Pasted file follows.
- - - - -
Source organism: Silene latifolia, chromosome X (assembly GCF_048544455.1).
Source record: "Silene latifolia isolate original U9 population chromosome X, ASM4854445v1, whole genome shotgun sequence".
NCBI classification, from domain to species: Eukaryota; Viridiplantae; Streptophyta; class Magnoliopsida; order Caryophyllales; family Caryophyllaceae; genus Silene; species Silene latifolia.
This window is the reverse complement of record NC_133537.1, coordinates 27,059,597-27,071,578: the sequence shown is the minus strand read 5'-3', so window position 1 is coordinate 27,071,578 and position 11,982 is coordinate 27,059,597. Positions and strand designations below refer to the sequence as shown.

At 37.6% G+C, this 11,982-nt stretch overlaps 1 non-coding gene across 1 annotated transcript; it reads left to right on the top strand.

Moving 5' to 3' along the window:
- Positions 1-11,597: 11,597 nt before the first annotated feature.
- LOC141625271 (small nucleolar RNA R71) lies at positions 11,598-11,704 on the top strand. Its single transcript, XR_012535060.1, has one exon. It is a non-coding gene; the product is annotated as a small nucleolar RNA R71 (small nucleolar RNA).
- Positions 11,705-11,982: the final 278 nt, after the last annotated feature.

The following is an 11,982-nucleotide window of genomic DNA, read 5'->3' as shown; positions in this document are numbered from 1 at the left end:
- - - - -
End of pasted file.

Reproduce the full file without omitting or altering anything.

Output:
Source organism: Silene latifolia, chromosome X (assembly GCF_048544455.1).
Source record: "Silene latifolia isolate original U9 population chromosome X, ASM4854445v1, whole genome shotgun sequence".
NCBI classification, from domain to species: Eukaryota; Viridiplantae; Streptophyta; class Magnoliopsida; order Caryophyllales; family Caryophyllaceae; genus Silene; species Silene latifolia.
This window is the reverse complement of record NC_133537.1, coordinates 27,059,597-27,071,578: the sequence shown is the minus strand read 5'-3', so window position 1 is coordinate 27,071,578 and position 11,982 is coordinate 27,059,597. Positions and strand designations below refer to the sequence as shown.

At 37.6% G+C, this 11,982-nt stretch overlaps 1 non-coding gene across 1 annotated transcript; it reads left to right on the top strand.

Moving 5' to 3' along the window:
- Positions 1-11,597: 11,597 nt before the first annotated feature.
- LOC141625271 (small nucleolar RNA R71) lies at positions 11,598-11,704 on the top strand. Its single transcript, XR_012535060.1, has one exon. It is a non-coding gene; the product is annotated as a small nucleolar RNA R71 (small nucleolar RNA).
- Positions 11,705-11,982: the final 278 nt, after the last annotated feature.

The following is an 11,982-nucleotide window of genomic DNA, read 5'->3' as shown; positions in this document are numbered from 1 at the left end: